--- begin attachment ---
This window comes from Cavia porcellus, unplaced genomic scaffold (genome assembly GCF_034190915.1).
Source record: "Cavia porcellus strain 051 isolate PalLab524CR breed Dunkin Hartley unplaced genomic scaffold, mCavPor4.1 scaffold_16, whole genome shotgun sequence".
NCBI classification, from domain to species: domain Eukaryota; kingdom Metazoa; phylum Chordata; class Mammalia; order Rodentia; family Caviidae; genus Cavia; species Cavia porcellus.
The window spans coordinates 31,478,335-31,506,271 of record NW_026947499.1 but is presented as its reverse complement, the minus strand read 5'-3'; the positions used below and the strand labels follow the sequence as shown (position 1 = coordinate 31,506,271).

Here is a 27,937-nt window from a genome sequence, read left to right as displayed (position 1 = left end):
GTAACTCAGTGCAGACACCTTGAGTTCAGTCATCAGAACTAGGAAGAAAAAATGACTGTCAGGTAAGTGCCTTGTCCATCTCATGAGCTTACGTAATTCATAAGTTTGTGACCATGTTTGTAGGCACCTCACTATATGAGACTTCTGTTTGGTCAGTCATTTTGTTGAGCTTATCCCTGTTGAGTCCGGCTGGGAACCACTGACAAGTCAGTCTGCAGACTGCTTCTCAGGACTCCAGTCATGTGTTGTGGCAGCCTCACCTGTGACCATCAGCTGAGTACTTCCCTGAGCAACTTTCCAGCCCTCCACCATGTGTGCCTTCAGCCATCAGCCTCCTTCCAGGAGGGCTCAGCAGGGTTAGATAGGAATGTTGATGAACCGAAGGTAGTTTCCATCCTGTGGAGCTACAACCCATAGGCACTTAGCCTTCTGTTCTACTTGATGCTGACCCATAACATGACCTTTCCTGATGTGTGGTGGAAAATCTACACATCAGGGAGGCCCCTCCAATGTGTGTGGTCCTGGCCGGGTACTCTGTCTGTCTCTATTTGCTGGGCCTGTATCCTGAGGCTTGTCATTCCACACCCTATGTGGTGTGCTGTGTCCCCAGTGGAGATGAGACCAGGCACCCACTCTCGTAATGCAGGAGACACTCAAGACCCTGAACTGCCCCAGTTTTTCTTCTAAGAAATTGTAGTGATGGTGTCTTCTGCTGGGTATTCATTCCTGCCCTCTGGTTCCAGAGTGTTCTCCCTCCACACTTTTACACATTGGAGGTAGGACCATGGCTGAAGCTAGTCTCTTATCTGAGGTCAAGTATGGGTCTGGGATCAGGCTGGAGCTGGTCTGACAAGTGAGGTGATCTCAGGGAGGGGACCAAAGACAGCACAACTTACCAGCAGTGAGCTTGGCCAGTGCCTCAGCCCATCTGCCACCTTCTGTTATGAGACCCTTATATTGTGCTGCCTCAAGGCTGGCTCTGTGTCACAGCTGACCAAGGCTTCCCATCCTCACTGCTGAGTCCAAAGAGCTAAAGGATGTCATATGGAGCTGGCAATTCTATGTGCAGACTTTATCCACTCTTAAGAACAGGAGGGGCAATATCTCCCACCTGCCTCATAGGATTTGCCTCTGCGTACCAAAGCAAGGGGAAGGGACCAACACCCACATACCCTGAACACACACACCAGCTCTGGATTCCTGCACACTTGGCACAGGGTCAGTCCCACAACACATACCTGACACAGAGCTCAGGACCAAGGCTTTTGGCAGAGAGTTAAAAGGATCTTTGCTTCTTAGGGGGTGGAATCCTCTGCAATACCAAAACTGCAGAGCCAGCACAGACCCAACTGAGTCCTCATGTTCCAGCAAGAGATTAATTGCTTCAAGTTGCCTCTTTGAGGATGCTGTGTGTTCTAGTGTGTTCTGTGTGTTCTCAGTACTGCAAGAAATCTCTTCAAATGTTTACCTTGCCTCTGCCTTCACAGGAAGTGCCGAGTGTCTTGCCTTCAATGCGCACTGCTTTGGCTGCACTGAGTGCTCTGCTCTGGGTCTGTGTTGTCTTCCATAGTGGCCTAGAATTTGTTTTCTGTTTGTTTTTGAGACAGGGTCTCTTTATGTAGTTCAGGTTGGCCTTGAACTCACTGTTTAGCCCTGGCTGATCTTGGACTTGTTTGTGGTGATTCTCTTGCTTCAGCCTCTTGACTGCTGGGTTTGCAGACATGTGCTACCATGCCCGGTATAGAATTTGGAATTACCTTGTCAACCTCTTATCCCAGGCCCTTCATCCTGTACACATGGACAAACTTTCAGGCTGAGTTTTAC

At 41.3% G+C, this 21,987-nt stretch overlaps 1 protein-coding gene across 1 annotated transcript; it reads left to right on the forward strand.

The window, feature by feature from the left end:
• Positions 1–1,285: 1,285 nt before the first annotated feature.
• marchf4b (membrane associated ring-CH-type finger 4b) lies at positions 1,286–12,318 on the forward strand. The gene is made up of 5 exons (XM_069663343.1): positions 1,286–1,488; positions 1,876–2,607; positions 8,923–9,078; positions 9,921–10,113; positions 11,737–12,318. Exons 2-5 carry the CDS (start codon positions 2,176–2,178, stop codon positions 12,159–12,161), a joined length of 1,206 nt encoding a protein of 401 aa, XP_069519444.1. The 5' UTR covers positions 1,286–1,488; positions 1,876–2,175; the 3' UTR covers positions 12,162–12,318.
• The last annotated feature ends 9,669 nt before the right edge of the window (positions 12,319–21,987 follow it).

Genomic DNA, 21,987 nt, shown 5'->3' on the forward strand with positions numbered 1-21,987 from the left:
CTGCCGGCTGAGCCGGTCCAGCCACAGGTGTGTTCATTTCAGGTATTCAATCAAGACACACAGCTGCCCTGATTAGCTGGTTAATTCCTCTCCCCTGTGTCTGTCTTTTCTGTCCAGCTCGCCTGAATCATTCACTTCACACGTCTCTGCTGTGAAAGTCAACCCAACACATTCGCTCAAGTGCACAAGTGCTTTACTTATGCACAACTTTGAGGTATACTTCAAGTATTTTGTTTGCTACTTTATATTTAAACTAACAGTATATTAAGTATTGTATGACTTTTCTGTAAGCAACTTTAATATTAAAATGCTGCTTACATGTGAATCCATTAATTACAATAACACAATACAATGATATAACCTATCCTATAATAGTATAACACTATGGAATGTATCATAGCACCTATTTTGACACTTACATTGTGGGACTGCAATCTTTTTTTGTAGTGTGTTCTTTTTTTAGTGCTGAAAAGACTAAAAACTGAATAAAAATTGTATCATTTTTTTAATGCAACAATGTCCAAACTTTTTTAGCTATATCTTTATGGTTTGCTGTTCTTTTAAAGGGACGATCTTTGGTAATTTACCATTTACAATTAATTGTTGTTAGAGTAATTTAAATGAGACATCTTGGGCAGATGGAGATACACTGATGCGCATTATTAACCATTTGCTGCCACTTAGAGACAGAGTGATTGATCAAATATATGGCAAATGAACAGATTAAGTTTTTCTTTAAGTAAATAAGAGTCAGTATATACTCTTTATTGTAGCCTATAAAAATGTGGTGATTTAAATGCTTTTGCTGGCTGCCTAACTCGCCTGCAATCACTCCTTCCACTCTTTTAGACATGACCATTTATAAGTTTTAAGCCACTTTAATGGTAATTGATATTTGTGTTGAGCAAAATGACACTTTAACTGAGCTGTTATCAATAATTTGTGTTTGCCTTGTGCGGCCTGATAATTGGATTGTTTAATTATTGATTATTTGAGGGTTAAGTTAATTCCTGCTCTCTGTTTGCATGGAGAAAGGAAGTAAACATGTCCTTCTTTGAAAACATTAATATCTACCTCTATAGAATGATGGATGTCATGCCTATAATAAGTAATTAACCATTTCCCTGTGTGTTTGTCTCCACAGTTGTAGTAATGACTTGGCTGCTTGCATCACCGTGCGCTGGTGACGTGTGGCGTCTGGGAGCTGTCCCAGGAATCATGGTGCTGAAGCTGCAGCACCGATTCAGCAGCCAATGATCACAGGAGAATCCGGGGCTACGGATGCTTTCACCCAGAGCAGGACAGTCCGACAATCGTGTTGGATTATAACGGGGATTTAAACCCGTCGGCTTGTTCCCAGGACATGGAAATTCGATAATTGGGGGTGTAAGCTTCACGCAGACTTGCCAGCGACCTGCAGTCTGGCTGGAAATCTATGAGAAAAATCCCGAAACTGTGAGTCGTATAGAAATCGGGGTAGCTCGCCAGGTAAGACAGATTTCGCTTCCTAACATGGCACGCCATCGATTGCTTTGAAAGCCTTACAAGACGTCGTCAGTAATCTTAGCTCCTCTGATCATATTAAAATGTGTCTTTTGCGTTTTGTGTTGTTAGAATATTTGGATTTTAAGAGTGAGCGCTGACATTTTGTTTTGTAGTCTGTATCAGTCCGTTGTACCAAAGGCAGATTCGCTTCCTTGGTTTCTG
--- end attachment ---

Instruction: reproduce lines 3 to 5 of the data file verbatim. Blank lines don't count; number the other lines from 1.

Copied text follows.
NCBI classification, from domain to species: domain Eukaryota; kingdom Metazoa; phylum Chordata; class Mammalia; order Rodentia; family Caviidae; genus Cavia; species Cavia porcellus.
The window spans coordinates 31,478,335-31,506,271 of record NW_026947499.1 but is presented as its reverse complement, the minus strand read 5'-3'; the positions used below and the strand labels follow the sequence as shown (position 1 = coordinate 31,506,271).

Here is a 27,937-nt window from a genome sequence, read left to right as displayed (position 1 = left end):